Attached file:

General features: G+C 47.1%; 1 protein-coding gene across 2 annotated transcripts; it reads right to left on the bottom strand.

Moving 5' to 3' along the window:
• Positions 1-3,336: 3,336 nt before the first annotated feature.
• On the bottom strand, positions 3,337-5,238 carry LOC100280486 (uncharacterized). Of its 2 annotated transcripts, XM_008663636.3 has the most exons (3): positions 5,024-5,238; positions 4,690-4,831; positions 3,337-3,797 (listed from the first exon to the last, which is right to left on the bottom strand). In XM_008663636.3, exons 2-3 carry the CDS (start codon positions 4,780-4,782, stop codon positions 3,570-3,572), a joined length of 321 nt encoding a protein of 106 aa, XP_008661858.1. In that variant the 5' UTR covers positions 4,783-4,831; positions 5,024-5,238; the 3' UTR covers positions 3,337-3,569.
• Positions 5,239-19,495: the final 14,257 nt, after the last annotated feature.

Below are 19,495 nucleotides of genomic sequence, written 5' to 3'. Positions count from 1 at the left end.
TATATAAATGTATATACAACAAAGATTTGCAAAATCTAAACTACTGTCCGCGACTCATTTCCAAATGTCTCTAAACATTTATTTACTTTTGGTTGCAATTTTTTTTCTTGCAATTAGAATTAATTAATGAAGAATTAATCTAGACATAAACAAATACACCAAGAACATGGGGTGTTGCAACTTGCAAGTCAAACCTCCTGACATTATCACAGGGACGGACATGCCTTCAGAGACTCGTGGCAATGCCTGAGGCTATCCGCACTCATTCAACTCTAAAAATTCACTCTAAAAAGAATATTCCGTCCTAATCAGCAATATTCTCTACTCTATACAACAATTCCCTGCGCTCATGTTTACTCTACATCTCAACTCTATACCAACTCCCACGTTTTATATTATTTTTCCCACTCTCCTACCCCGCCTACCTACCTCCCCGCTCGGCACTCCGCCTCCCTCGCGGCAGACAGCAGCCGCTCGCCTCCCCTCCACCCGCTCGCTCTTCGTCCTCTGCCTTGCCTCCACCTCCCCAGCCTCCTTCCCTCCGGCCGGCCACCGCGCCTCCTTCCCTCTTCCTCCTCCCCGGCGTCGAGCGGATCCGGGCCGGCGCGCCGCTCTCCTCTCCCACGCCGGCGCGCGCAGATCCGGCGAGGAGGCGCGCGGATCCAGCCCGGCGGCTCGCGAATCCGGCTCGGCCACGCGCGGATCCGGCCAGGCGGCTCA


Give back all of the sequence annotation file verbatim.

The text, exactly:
General features: G+C 47.1%; 1 protein-coding gene across 2 annotated transcripts; it reads right to left on the bottom strand.

Moving 5' to 3' along the window:
• Positions 1-3,336: 3,336 nt before the first annotated feature.
• On the bottom strand, positions 3,337-5,238 carry LOC100280486 (uncharacterized). Of its 2 annotated transcripts, XM_008663636.3 has the most exons (3): positions 5,024-5,238; positions 4,690-4,831; positions 3,337-3,797 (listed from the first exon to the last, which is right to left on the bottom strand). In XM_008663636.3, exons 2-3 carry the CDS (start codon positions 4,780-4,782, stop codon positions 3,570-3,572), a joined length of 321 nt encoding a protein of 106 aa, XP_008661858.1. In that variant the 5' UTR covers positions 4,783-4,831; positions 5,024-5,238; the 3' UTR covers positions 3,337-3,569.
• Positions 5,239-19,495: the final 14,257 nt, after the last annotated feature.

Below are 19,495 nucleotides of genomic sequence, written 5' to 3'. Positions count from 1 at the left end.
TATATAAATGTATATACAACAAAGATTTGCAAAATCTAAACTACTGTCCGCGACTCATTTCCAAATGTCTCTAAACATTTATTTACTTTTGGTTGCAATTTTTTTTCTTGCAATTAGAATTAATTAATGAAGAATTAATCTAGACATAAACAAATACACCAAGAACATGGGGTGTTGCAACTTGCAAGTCAAACCTCCTGACATTATCACAGGGACGGACATGCCTTCAGAGACTCGTGGCAATGCCTGAGGCTATCCGCACTCATTCAACTCTAAAAATTCACTCTAAAAAGAATATTCCGTCCTAATCAGCAATATTCTCTACTCTATACAACAATTCCCTGCGCTCATGTTTACTCTACATCTCAACTCTATACCAACTCCCACGTTTTATATTATTTTTCCCACTCTCCTACCCCGCCTACCTACCTCCCCGCTCGGCACTCCGCCTCCCTCGCGGCAGACAGCAGCCGCTCGCCTCCCCTCCACCCGCTCGCTCTTCGTCCTCTGCCTTGCCTCCACCTCCCCAGCCTCCTTCCCTCCGGCCGGCCACCGCGCCTCCTTCCCTCTTCCTCCTCCCCGGCGTCGAGCGGATCCGGGCCGGCGCGCCGCTCTCCTCTCCCACGCCGGCGCGCGCAGATCCGGCGAGGAGGCGCGCGGATCCAGCCCGGCGGCTCGCGAATCCGGCTCGGCCACGCGCGGATCCGGCCAGGCGGCTCA